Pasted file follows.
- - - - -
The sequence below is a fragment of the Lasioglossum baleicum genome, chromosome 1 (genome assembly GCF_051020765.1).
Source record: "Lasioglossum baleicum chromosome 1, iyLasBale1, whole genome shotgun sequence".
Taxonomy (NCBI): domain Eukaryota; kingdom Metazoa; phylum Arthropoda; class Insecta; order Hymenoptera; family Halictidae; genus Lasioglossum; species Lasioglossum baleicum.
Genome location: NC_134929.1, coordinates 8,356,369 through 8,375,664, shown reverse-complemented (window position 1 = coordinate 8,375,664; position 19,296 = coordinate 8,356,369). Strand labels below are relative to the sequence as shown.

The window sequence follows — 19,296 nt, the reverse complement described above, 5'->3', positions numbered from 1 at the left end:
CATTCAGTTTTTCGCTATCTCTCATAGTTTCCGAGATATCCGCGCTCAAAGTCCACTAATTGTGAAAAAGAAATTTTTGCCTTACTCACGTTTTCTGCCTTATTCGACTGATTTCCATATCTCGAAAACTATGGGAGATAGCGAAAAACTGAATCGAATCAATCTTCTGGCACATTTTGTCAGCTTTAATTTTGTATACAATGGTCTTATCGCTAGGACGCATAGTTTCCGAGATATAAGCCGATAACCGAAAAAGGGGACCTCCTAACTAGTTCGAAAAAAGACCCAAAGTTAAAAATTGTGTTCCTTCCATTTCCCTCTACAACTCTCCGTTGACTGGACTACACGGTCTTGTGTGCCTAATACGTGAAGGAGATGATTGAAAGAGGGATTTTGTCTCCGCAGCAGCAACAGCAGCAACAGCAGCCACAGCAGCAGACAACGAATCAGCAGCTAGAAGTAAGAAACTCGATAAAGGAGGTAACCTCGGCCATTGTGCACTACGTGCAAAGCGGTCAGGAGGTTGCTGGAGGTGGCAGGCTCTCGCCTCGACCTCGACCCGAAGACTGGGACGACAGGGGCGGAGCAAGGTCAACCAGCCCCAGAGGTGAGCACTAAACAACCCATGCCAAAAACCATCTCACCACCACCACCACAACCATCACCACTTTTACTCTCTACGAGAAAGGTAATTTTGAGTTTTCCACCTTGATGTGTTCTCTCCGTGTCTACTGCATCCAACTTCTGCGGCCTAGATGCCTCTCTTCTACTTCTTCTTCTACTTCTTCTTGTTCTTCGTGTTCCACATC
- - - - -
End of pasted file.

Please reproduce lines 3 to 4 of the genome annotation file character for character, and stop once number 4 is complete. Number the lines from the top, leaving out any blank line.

Taxonomy (NCBI): domain Eukaryota; kingdom Metazoa; phylum Arthropoda; class Insecta; order Hymenoptera; family Halictidae; genus Lasioglossum; species Lasioglossum baleicum.
Genome location: NC_134929.1, coordinates 8,356,369 through 8,375,664, shown reverse-complemented (window position 1 = coordinate 8,375,664; position 19,296 = coordinate 8,356,369). Strand labels below are relative to the sequence as shown.